In partnership with the Environmental Arts and Humanities Initiative, the Spring Creek Project invited artists to submit proposals for interactive art projects that radically re-imagine how to live well on an altered planet. The winning artists, soil science professor Jay Noller and graduate student Elizabeth Garton, will be working on their interactive sculpture during the Radical Reimaging Fair at the symposium on Saturday, February 15. Everyone is invited to visit the booth, talk with the artists, and participate in the making of the sculpture. Symposium participants will be encouraged to help create “soil paints” by mixing soil pigments and paint, and then apply them to precut canvas tiles. Participants will also help work wires into leaves, twigs, and branches.
The sculpture, titled “Climate Vān,” will be a free-standing sculpture six-feet high and three-feet wide, constructed of metal, cotton cloth, soil and synthetic paints. The sculpture’s mixed-media components stem in large part from Jay Noller’s “Soilscapes”: paintings made of acrylic and soil that draw attention to ancient, vulnerable landscapes, such as seacliffs and toppling riverbanks, which are “old growth ecosystems” for trillions of soil-borne organisms.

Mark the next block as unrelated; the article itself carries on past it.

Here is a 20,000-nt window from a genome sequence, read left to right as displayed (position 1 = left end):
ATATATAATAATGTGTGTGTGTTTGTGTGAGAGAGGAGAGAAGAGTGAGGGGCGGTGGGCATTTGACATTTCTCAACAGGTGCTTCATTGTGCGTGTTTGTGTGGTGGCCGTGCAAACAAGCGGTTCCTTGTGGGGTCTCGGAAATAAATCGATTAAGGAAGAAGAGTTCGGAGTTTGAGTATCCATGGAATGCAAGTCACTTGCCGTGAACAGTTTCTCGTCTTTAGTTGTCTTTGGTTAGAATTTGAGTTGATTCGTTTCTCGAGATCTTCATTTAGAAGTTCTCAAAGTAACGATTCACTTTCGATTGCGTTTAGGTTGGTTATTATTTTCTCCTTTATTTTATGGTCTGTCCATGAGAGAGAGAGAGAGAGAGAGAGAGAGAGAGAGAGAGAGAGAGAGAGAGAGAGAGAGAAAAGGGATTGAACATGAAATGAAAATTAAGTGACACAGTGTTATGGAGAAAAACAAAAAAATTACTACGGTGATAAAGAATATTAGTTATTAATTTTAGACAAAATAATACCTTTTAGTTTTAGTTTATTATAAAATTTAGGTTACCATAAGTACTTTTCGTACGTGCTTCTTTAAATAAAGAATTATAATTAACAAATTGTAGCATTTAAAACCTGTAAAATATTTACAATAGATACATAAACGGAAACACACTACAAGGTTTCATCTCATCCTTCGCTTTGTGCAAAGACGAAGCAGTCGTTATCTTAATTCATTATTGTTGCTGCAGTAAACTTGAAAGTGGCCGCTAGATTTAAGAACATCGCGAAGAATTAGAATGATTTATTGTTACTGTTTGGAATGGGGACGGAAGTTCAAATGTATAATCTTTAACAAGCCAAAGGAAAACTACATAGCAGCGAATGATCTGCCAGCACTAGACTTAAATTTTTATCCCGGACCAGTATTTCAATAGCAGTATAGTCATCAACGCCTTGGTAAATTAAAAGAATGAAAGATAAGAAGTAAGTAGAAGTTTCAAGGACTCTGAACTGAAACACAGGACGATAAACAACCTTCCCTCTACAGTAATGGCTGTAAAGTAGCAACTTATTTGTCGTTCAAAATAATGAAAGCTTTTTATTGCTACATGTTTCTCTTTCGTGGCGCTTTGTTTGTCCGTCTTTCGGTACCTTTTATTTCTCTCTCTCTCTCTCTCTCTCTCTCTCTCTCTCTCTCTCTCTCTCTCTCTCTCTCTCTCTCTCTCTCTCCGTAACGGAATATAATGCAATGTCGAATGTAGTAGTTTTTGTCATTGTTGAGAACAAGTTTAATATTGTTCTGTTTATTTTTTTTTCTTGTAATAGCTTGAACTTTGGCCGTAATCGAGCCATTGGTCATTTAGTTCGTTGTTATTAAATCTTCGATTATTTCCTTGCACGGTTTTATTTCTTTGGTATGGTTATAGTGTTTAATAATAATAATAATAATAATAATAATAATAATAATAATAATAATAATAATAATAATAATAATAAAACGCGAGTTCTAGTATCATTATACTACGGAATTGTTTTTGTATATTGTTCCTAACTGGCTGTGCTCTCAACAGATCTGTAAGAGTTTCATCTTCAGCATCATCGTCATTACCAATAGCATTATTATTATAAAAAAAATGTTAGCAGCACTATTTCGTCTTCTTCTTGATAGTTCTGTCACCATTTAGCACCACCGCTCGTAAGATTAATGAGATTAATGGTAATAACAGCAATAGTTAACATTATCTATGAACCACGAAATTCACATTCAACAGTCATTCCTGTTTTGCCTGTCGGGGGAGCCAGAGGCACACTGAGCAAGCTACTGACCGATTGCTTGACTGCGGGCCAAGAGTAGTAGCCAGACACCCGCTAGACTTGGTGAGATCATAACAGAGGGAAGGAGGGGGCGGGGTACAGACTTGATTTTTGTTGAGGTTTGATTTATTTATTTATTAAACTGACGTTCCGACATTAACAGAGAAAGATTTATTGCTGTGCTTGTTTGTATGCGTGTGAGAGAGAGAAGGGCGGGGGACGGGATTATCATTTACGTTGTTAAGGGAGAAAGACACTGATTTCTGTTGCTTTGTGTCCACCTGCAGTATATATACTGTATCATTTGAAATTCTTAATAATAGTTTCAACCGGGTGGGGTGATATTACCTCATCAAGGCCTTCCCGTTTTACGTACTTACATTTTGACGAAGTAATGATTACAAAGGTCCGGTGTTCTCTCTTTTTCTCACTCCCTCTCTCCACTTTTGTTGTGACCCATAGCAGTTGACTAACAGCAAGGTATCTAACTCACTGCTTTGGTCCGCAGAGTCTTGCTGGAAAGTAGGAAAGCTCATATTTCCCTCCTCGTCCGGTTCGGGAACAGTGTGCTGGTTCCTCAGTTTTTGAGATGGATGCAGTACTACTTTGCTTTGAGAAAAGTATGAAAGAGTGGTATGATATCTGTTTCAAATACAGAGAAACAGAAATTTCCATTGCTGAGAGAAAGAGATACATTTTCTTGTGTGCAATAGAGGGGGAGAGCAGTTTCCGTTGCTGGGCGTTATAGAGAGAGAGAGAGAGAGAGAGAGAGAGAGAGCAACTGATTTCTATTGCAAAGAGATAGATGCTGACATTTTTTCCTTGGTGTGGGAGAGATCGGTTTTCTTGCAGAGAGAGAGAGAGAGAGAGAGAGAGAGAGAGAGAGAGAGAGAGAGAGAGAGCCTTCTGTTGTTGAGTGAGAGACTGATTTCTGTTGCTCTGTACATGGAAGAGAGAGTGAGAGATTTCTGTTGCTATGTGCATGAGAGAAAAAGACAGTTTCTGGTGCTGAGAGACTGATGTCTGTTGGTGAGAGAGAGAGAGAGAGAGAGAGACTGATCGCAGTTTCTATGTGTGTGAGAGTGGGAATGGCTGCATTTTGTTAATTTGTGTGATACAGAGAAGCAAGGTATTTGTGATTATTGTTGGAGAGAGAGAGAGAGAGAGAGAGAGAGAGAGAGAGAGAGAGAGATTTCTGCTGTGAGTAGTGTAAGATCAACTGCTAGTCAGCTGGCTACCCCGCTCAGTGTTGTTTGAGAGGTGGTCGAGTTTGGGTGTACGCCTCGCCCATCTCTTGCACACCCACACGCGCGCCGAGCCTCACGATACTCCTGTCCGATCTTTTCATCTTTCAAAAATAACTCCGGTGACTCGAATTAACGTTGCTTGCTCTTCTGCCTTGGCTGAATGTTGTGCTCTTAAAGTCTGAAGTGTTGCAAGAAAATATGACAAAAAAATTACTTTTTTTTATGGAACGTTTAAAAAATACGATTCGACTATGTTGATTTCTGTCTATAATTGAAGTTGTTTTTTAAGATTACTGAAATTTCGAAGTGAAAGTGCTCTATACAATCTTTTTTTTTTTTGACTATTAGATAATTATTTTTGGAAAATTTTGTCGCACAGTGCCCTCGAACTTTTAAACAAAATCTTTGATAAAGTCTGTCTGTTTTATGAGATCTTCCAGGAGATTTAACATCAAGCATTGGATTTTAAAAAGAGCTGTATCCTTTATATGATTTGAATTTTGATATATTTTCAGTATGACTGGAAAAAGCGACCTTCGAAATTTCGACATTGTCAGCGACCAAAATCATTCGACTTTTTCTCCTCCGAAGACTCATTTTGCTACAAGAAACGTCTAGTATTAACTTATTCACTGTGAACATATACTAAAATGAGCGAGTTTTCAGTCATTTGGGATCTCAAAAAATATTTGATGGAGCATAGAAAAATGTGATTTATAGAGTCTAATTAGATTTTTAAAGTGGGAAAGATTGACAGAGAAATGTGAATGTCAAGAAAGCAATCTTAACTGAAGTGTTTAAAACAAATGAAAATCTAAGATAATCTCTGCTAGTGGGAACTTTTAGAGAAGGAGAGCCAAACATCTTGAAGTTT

The Climate Vān sculpture will be shaped as a seed and consist of six “whorls” that will spiral about one another when the sculpture is spun on its vertical axis. Each whorl will represent a global soil type that is vulnerable and responding to change, thus calling attention to human connection to the environment. A changing climate will lead to longitudinal, latitudinal and elevational shifts in ecological communities; the Climate Vān will demonstrate these shifts by twisting and deforming this global distribution from current conditions to new, future alignments.
For more information on this project, read the entire feature story, or view the original Call for Artists.